In my opinion, when a large corporation suddenly chooses to fire hundreds of the people who helped them to recruit workers – something has gone terribly wrong. It indicates that Google is struggling. Less recruitment means the company will have difficulty if and when it decides to start hiring again.


Google Allegedly Monopolized Internet Search For A Decade



The watershed antitrust trial pitting the US Government against Google began on Tuesday in a Washington district court, as the government started to argue its case that the tech giant illegally abused its power to monopolize internet search, The Guardian reported. The case is the biggest test of antitrust law in decades and the first such case against Google to go to trial in the US.

According to The Guardian, the trial is set to last 10 weeks, over the course of which the government will make its case that Google leveraged its market power and wealth to strangle competition. Google spent billions on deals with companies such as Apple and Samsung to make itself the default search browser on their devices, which the government alleges shut out competition and allowed Google to attain a monopoly on searching the internet.

Google denies the justice department’s allegations. The company’s longtime chief legal officer, Kent Walker, has argued that consumers can still freely use any rival search engines and that Google’s services represent a fraction of the ways that people browse the internet.

The Guardian also reported that Judge Amit Mehta, an Obama appointee from 2014, is presiding over the case and will decide on a ruling. There is no jury in the trial. Throughout the first day, Mehta challenged attorneys in both sides of the case to clarify their argument that people could easily switch internet browsers from their default setting, asking how often people actually do that.

CNBC reported lawyers for the Department of Justice and a coalition of state attorneys general led by Colorado faced Google on Tuesday, as the 10-week trial kicked off in Washington, D.C., District Court. Day one of the trial set the stage for how the government and Google would argue their opposing views of how the company has maintained a large slice of the search market for years.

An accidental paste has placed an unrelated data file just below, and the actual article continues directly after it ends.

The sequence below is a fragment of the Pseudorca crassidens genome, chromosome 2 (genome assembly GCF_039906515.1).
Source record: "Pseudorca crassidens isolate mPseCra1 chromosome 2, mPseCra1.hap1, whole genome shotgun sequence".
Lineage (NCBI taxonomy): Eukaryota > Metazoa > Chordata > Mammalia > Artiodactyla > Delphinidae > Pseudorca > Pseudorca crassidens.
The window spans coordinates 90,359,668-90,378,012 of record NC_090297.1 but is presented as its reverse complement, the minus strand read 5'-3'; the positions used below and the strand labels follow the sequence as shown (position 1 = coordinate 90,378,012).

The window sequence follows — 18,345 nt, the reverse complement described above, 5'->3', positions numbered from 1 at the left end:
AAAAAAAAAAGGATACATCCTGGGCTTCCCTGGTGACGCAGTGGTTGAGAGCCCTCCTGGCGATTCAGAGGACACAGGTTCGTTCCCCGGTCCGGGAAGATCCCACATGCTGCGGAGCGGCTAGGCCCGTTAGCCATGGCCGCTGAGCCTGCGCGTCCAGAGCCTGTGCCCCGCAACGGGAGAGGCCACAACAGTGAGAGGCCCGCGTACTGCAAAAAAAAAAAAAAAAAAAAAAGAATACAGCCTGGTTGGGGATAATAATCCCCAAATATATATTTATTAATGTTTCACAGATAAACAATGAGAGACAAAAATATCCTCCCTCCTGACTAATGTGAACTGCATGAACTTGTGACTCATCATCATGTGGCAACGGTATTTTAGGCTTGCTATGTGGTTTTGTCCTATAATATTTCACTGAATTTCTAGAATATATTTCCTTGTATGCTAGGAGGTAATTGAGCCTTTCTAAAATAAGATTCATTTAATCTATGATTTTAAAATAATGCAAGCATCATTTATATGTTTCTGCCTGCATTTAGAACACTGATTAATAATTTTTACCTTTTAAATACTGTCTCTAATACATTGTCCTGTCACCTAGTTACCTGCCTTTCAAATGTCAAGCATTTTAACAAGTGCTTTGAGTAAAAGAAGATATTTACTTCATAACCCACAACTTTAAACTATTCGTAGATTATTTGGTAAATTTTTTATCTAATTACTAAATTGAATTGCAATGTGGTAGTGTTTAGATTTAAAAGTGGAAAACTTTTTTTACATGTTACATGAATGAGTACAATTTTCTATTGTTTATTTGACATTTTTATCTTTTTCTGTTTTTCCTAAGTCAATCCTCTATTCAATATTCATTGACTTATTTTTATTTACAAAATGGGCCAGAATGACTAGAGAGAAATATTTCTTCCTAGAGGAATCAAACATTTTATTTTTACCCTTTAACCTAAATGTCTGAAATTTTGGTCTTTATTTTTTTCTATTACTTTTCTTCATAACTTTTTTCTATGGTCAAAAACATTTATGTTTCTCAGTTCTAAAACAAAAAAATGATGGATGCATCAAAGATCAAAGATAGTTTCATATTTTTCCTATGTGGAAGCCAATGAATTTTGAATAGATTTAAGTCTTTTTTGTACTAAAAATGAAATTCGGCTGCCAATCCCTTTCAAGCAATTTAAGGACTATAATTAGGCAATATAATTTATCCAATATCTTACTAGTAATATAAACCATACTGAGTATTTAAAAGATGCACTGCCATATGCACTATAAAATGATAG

According to CNBC, the government’s case is that Google has kept its share of the general search market by creating strong barriers to entry and a feedback loop that sustained its dominance.

Google says it’s simply been the preferred choice of consumers. That popularity, the company says, is why browser makers and phone manufacturers have chosen Google as their default search engine through revenue-sharing agreements.

TechCrunch reported that the Justice Department’s landmark antitrust case against Google marks the beginning of a trial that will stretch on for months, potentially upending the tech world in the process.

At issue is Google’s search business. The Justice Department says that Google has run afoul of antitrust laws in the course of maintaining its top spot in search, while the tech giant argues that it maintains its dominance naturally by offering consumes a superior product.

According to TechCrunch, the Justice Department filed the civil antitrust against Google in late 2020 after examining the company’s business for more than a year.

A large coalition of state attorneys general also filed their own parallel suit against Google, but Judge Amit Mehta decided that the states did not clear the bar that would allow them to go to trial with their own complaints about Google’s search ranking practices.

Personally, I think it is obvious that this is a court case that is going to take a very long time to sort out. We will just have to wait and see what Judge Mehta decides.